The second potential substantive difficulty with Linkul’s petition is the fact that a large part of his time as co-executor appears to have been spent simply trying to insure that he would continue to hold that office. Again, we note that this is not per se improper; time spent to retain such a position is, at least in theory, time spent to indirectly benefit the estate. We are concerned, however, with the unusually large percentage of Linkul’s time apparently spent in this manner. We think the trial court should consider the ratio of Linkul’s time spent to keep his position to his time spent on matters of more direct benefit to the estate when considering both the hours spent and the rate at which Linkul should be remunerated.
Finally, a number of items on Linkul’s list, such as a *63 briefcase to carry records, legal pads, etc., were not properly chargeable to the estate and the court should not award Linkul “fees” to cover those items.
It is to be noted that Linkul was appointed a co-executor and is entitled to only those fees for services performed by him as co-executor and should not be based on a percentage of the fees of the other co-executor.
*656We remand the question of Linkul’s fees to the trial court for proceedings not inconsistent with this opinion.
WHO ARE THE PROPER AND RIGHTFUL DIRECTORS OF THE RICE FOUNDATION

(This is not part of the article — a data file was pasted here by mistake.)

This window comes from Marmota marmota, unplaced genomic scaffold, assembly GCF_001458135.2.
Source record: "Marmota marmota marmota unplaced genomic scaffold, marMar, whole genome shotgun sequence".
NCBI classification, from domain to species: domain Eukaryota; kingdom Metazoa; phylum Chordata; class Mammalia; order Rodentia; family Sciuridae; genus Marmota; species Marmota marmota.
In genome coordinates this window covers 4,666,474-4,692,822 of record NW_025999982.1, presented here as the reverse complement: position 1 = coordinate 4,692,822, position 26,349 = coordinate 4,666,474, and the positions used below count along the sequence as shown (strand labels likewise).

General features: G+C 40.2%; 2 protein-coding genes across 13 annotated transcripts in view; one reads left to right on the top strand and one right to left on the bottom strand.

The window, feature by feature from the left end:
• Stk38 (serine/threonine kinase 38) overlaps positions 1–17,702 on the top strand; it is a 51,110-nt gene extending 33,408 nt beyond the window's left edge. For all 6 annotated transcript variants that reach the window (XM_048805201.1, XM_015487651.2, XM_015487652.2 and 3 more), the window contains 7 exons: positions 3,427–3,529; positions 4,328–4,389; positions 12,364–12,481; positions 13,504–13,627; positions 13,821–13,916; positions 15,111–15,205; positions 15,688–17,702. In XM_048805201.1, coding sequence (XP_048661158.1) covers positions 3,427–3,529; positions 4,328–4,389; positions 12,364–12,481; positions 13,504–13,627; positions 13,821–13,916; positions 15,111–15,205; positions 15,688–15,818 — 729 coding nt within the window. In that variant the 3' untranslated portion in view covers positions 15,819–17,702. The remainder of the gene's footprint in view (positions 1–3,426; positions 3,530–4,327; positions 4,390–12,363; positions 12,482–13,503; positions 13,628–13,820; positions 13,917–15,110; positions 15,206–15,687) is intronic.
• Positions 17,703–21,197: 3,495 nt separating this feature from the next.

We begin this section by taking judicial notice of the fact that there are presently pending two declaratory judgment actions, the first in the circuit court of Cook County and the second in the circuit court of Du Page County, which directly deal with this issue. The Cook County suit was filed after Judge Locke announced on December 23, 1977, that he had no jurisdiction over the board of directors of the Rice Foundation. Both of these actions are concerned with the status and the identity of the proper directors of the Daniel F. Rice Foundation. Because of the pendency of this appeal, it has not been determined which, if either, of these suits is the appropriate forum for the determination of who should properly control the Rice Foundation. It has been contended by the various medical schools and others during the course of this appeal that there is sufficient information in this record for this court to resolve this issue without resorting to other litigation, especially in light of the order of Judge Locke entered in February 1978, which declares that Daniel F. Rice did in fact alter the charter and bylaws of his foundation. We have examined the record, the briefs of all interested parties, and the applicable law and we reach the inescapable conclusion that this issue was not properly litigated in the court below and that any finding of the trial court with regard to this issue was, and is, void. Our opinion is based on the following factors. First, at no time in the court below was a declaratory judgment action ever invoked. (Ill. Rev. Stat. 1977, ch. 110, par. 57.1.) Second, the sole case or controversy before the trial court was the probate of the wills of Ada L. Rice and Daniel F. Rice, Sr., and, incidental thereto, the contest of her will by her adopted son, Daniel F. Rice, Jr., and the removal citation brought against her co-executor, Arthur A. Nolan, Jr. It is our opinion, therefore, that the issue of who should control the Rice Foundation was beyond the properly invoked jurisdiction of the circuit court of Du Page county in the instant case. That is not to say, however, that that court did not have the power to deal with such a question, but rather that the question had not been properly presented to the court in any form of recognized legal procedures. The law is well established in this country that courts do not exist to render advisory opinions except where required to do so by statute. Nor may they attempt to resolve controversies which have not been properly *657presented to them for, if they should do so, it would violate not only the precepts of constitutional due process, but would fly in the face of our tradition of adversary litigation. The third factor which has influenced us is the fact that various parties who would be necessary to any valid litigation of the issue of the proper directors of the Rice Foundation had not received notice of the pendency of any action before the trial court below nor were they afforded the opportunity to present evidence or arguments concerning the issue of the organization of the Rice Foundation. For example, neither the executors of the estate of Daniel F. Rice, Sr., nor the individual directors of the Daniel F. Rice Foundation were made parties to this proceeding, nor were the medical schools made party to these proceedings prior to the entry of the court’s final order of February 2, 1978. Further, Judge Locke stated several times during the proceedings that the composition of the board of directors of the Rice Foundation was not an issue before him. Based on these factors, we can only conclude that the consideration by the trial court of this issue was improper and its determination must be reversed.